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History of Street Dance
History of Street Dance History of Street Dance


Street dance, formally known as vernacular dance, refers to dance styles--regardless of country of origin--that evolved outside of dance studios in any available open space such as streets, dance parties, block parties, parks, school yards, raves, and nightclubs.

They are often improvisational and social in nature, encouraging interaction and contact with spectators and other dancers.

These dances are a part of the vernacular culture of the geographical area that they come from.

Two examples of street dance include b-boying (or breakdancing), which originated in New York City, and Melbourne Shuffle which originated in Melbourne, Australia.

History
Traditional jazz dance, having existed since the late nineteenth century, is perhaps one of the oldest street dances of urban America. Street dance is often considered urban folk dance. Since many concepts of urbanization have existed for a long time back in history, the point of which folk dance is to be considered a more historical street dance is often broad and unknown.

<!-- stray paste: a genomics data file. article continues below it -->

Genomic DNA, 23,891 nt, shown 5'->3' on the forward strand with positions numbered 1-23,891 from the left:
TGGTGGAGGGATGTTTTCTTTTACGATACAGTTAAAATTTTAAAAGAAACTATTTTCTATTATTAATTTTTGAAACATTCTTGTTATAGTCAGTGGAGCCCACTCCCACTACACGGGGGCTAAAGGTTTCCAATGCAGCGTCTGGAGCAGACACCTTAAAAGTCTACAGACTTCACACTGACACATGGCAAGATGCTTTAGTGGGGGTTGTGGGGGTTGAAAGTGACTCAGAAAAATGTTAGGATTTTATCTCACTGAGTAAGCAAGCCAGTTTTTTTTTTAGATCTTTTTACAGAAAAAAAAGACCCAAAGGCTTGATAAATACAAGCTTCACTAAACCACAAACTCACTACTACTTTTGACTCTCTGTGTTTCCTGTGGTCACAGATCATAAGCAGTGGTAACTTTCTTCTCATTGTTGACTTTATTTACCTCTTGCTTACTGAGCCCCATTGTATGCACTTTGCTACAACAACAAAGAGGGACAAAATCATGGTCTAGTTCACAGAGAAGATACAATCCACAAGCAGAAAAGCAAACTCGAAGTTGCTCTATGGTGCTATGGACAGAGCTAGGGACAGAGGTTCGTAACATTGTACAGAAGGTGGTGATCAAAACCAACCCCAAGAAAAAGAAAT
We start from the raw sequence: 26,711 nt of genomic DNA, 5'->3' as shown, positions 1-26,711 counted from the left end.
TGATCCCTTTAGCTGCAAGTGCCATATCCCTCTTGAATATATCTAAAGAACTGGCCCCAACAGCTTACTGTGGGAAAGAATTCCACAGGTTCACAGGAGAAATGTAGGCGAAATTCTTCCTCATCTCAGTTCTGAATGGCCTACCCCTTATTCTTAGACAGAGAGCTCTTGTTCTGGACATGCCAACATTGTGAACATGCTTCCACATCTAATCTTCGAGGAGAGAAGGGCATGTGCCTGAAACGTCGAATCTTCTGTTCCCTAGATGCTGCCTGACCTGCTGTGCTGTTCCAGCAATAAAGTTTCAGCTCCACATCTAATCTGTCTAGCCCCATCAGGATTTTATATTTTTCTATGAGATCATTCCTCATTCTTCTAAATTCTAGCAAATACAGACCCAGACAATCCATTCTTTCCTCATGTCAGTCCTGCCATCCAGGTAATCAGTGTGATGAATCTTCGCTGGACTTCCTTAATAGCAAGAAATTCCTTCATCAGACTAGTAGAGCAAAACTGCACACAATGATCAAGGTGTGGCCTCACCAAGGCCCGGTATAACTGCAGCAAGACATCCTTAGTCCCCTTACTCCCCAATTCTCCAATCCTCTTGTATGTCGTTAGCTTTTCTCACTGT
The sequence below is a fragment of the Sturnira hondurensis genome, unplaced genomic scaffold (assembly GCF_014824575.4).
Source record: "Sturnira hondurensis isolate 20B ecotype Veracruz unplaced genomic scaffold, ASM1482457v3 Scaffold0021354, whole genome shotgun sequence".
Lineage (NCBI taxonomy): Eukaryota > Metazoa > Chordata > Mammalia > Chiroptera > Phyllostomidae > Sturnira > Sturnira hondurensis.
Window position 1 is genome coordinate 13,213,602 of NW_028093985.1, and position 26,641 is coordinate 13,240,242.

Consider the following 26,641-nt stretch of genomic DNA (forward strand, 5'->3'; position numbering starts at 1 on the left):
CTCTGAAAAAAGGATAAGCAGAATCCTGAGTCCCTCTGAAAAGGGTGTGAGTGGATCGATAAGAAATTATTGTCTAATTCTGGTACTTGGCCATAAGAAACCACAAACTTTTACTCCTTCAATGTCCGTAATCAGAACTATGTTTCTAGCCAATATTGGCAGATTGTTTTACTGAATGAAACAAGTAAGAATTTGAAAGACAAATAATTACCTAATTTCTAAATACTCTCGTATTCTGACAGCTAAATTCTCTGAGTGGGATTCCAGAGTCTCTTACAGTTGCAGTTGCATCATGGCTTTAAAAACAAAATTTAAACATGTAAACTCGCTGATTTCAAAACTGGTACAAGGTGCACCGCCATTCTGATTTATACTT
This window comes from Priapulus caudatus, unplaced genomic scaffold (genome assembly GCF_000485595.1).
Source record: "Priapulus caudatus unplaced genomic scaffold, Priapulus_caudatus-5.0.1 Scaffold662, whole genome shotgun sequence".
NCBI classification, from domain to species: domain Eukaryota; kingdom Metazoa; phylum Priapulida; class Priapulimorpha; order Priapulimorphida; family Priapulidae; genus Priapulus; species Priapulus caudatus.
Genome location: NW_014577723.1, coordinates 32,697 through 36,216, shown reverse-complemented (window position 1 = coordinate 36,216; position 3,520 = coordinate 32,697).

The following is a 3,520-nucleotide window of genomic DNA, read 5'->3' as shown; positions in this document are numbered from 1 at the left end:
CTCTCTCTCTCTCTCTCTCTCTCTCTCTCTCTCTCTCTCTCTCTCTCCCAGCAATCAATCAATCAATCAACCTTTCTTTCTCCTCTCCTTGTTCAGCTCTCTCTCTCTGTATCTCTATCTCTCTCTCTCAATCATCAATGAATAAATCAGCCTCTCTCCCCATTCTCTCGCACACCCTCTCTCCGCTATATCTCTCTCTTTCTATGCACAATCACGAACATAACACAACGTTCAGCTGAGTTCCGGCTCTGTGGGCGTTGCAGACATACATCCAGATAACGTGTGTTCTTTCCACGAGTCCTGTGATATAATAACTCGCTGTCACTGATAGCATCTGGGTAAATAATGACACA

Street dance and folk dance are distinguished by when the terms were introduced for, the term 'street dance' as a compound noun has been believed to have existed since beginning of the early 20th century, whereby Afro-American vernacular dance was becoming the most popular in the western world. Clogging is thought to be considered a very early form of street dance, since it evolved in the streets, factories and dance parties during the 18th century (or before) amongst dancers that were considered a part of the UK, Western Europe and Appalachian urban countercultures at the time.